I would show them my pulsar map. Astronomer and astrophysicist Frank Drake designed the map, working with fellow astronomer Carl Sagan and artist and writer Linda Salzman Sagan. The pulsar map shows the location of our sun relative to known pulsars. This map was placed on the interstellar space probes Voyager 1 & 2 in 1977.
The map is slightly inaccurate because of a rounding error on one pulsar, but its better than nothing.
Whether or not to have a tattoo of it is debatable. A dog tag may be easier to carry.
The Magic About Pulsars
Discovered in 1967 by Northern Irish astrophysicist Jocelyn Bell Burnell, pulsars were described by Antony Hewish to be the remains of collapsed suns.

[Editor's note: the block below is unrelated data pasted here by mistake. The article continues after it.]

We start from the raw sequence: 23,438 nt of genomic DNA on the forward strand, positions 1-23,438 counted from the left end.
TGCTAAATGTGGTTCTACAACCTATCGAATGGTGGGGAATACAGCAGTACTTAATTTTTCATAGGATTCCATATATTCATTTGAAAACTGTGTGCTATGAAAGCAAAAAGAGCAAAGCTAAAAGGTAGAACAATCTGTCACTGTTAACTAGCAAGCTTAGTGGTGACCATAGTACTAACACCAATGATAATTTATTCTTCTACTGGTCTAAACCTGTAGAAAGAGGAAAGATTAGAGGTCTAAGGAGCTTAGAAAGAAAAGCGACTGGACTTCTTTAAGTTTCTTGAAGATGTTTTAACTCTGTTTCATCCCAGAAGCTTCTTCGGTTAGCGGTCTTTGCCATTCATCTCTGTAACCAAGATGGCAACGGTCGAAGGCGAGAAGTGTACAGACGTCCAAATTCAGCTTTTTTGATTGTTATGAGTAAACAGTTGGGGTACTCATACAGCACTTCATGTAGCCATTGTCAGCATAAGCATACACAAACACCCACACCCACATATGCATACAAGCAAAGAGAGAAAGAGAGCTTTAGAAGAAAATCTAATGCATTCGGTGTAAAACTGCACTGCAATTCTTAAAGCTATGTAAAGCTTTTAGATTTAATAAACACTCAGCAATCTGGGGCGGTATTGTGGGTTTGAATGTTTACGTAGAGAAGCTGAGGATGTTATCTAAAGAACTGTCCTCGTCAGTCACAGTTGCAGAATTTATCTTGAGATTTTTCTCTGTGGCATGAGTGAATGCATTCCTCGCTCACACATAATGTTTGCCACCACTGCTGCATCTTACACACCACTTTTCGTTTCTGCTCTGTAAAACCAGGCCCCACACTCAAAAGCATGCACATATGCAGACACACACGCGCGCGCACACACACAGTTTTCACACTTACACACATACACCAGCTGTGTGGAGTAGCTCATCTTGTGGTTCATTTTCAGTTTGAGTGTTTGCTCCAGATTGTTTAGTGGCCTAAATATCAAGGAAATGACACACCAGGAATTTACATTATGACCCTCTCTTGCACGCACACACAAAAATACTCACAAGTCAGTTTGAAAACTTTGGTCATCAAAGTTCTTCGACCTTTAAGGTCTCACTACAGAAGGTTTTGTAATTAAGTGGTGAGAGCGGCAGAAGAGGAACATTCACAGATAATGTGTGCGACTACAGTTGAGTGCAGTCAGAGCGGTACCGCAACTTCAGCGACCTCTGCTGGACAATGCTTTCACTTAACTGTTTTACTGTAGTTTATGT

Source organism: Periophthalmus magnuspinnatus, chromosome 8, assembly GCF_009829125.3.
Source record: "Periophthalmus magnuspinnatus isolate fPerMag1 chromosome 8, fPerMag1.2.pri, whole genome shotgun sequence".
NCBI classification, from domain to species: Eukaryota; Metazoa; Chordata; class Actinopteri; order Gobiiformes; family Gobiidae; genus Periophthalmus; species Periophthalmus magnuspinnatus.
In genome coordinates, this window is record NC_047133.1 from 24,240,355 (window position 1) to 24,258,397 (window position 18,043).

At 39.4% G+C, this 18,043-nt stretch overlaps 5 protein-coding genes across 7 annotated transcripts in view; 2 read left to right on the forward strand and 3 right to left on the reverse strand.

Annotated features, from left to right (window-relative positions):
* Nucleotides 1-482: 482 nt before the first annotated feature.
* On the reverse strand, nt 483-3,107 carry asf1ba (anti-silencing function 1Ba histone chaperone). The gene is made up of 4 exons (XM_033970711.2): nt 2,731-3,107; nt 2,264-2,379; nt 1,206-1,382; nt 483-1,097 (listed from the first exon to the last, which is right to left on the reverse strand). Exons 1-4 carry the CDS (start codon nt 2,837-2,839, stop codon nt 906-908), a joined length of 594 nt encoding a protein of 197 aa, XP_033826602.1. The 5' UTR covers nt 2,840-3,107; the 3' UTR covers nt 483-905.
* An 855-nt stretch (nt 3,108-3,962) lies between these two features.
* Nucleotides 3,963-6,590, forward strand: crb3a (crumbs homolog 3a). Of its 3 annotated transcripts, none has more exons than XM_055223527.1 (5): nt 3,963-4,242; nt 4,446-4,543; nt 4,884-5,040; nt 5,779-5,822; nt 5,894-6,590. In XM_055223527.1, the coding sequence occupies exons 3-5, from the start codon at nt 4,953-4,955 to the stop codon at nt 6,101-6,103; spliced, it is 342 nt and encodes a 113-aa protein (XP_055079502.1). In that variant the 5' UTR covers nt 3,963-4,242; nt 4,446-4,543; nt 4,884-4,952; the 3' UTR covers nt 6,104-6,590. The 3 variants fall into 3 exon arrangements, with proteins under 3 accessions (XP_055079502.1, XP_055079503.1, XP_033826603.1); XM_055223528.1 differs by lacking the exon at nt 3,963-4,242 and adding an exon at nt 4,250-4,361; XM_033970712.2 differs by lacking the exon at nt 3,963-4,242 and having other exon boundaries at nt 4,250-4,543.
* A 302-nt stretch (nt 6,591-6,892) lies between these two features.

For reasons not entirely understood they emit pulses of radio waves (and like lighthouses sometimes visible light) with the accuracy of atomic clocks, staying active for billions of years. It has something to do with magnetic fields.
Frank Drake drew the pulsar map using 14 pulsars that were known in the early 1970’s. Today we know of many more pulsars but they are not as powerful and bright. Frank Drake’s original pencil-drawn pulsar map today lives in an old tomato box at home.
Each pulsar is connected to the sun by a solid line. The length of the line represents the pulsar’s approximate relative distance from the sun.
Etched along each of the pulsar lines are vertical and horizontal dashes that represent a binary number that can be converted into a decimal.
When multiplied by a known measure of time, that number reveals the frequency of the pulsar—how fast it spins and flashes.
Successfully decoding the map would unambiguously pinpoint the sun’s position and the time frame of the spacecraft’s launch.
This is an article by the “Contact Project”.
How to Read a Pulsar Map